This is a research report I did for a class in university for my communication degree. Today the class is called “Design and Method in Qualitative Communication Research” and I’m pretty sure that’s what it was called when I took it. I find these reports interesting because they touch on matters that are significant to all of us. When you get your degree in communication, you learn to look deeper into things. This is an example of not taking things at face value and understanding the context of why something we think of as mere entertainment has more of a story to tell than we think it does. This type of analytical thinking is important for any profession, but especially in what I do today.
So below was the “historical method” of qualitative communication research. It is written academic-style, so the references are cited at the end, in case you wanted to know.
Jungle Fever: A Story Told in Black and White by Black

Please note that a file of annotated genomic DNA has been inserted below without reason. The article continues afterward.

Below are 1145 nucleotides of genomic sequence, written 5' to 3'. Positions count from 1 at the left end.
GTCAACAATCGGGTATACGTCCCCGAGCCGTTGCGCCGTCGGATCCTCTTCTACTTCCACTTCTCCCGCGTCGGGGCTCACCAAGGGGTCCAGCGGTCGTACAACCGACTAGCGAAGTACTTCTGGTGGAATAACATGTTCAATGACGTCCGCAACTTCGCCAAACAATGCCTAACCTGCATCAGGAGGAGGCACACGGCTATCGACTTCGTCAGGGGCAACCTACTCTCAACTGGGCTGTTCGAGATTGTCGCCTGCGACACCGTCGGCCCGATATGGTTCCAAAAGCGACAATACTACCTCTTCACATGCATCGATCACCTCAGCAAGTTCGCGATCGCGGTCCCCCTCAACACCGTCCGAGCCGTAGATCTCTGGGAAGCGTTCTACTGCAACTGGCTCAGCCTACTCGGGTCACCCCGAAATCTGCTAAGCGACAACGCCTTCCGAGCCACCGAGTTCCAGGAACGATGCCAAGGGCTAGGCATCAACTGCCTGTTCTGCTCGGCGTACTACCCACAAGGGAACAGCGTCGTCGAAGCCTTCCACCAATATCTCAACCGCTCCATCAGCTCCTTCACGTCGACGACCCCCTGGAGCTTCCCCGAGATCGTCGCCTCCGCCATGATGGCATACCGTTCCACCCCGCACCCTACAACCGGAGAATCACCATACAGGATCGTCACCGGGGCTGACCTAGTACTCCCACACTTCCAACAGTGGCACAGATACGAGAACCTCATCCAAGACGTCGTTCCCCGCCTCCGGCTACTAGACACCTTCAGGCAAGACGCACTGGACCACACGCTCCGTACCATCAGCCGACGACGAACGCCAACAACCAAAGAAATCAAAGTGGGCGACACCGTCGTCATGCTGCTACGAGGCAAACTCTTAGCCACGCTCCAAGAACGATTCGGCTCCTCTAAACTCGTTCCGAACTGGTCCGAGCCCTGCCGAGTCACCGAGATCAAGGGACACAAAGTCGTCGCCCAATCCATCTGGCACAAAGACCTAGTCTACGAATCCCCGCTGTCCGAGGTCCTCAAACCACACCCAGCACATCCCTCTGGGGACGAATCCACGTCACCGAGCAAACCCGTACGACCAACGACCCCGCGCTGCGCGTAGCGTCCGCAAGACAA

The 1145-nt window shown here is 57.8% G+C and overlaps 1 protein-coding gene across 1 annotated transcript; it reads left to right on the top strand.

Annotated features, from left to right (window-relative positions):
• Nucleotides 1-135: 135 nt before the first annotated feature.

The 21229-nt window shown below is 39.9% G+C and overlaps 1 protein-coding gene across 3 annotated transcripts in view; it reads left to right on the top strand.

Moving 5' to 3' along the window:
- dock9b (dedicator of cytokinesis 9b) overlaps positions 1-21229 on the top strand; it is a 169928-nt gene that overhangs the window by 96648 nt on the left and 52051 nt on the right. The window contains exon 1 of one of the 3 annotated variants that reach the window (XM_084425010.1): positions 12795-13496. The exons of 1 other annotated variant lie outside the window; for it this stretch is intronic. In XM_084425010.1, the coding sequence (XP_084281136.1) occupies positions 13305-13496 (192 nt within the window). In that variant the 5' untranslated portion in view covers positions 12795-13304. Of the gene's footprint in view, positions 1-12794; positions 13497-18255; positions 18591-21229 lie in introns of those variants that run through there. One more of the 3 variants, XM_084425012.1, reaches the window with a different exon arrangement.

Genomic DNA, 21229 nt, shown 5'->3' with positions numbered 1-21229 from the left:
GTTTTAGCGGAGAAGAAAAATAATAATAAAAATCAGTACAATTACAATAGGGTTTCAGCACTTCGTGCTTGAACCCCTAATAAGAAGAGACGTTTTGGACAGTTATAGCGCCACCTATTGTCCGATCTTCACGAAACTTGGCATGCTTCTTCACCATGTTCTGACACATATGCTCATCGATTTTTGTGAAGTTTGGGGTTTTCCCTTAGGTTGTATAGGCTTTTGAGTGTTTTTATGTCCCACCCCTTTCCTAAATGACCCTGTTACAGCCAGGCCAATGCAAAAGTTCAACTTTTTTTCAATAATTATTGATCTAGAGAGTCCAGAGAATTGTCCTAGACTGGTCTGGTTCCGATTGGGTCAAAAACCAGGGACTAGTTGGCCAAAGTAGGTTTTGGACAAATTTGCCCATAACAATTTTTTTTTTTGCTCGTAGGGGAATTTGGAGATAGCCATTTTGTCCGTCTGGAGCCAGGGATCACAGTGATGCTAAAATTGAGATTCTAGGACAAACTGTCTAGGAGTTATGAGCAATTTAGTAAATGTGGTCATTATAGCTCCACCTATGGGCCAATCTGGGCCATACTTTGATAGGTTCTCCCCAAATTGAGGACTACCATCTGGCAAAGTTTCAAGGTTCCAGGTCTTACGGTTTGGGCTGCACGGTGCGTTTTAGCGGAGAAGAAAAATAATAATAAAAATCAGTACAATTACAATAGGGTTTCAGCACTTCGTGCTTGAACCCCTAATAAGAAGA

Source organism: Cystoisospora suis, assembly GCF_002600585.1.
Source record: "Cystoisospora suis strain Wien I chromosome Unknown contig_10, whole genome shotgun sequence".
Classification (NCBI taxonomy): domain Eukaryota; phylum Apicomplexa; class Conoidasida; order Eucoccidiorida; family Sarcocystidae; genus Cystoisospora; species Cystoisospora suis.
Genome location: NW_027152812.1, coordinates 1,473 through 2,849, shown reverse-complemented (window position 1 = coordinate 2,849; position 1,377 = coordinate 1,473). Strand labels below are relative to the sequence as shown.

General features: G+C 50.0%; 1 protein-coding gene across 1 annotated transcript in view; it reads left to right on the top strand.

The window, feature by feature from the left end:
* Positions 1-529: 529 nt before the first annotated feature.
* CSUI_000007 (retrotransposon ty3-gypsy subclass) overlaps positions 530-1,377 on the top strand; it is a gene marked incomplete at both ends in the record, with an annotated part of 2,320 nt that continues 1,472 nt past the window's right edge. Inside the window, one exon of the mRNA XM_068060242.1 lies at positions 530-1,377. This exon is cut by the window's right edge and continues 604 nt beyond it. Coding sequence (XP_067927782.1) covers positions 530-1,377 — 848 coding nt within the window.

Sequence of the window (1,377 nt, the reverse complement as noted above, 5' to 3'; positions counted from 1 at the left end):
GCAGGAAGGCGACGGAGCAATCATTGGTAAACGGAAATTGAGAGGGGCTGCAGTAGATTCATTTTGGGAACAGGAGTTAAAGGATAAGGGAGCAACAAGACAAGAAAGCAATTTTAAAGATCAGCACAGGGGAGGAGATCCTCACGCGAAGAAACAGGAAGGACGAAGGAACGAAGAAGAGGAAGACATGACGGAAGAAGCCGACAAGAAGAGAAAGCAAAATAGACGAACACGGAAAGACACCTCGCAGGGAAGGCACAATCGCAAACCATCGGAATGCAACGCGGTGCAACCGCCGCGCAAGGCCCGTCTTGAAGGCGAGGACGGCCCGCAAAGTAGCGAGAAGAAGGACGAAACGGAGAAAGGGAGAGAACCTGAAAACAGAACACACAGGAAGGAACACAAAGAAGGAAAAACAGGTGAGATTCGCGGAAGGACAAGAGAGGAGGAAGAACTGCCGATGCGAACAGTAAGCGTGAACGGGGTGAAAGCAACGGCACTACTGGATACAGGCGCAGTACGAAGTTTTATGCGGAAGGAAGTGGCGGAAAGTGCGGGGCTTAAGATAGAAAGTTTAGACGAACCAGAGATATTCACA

The film Jungle Fever, directed by Spike Lee confronts issues of race relations, particularly between blacks and whites, in the United States during the late 80’s and early 90’s. Lee conveys this in the most extreme experiment with racial relationships – that of a love affair. However, the movie itself speaks to more than the content. It voices a struggle that African Americans have had with the U.S. movie industry. Spike Lee as a director is symbolic in itself, showing a major breakthrough for the ‘black community’ and among filmmakers of his time. African-Americans have been known to be major audiences for films, especially for the ones about themselves (Bobo, 1991). This has been true since the beginning of the 20th Century. As Bobo notes, “Hollywood executives had long known that numerous Black people went to the movies, but they did not know how to exploit this audience at the box office” (1991). Before the 1980’s, there were few black directors and filmmakers who could, or would, make films confronting issues in the American black community. This was due mainly to segregation and lack of finances. So, the job was mainly left to white filmmakers to tell black stories (Lyons, 1992). However, in 1981, Ragtime was released, followed by A Soldiers Story in 1984. In 1985 The Colour Purple was released. These films, along with rising stars such as Eddie Murphy, and Arsenio Hall showed that black films could be big hits, and bring in big profits (Greenberg, 1990, Bobo, 1991). Thus, a new era of black filmmaking began. It was in this climate that Spike Lee was born as an infamous black director. In the 1980s he released She’s Gotta Have It and School Daze. These films were successful and shocked the film trade by showing that “a film about Black people could be produced and distributed to a large audience without a studio connection” and “demonstrated the power of word of mouth as a marketing technique” (Bobo, 1991). From this point on, black movies would begin to consistently make a profit (1991). An article in the New York Times during the era described the rising demand for flack filmmakers as a way for Hollywood to break into a new market: “Black film makers are being welcomed into the film industry as never before. Just about every studio in town has a project in development with a black director…or wants to” (Greenberg, 1990). It was starting to be realized that even the white community was interested in hearing black stories (1990).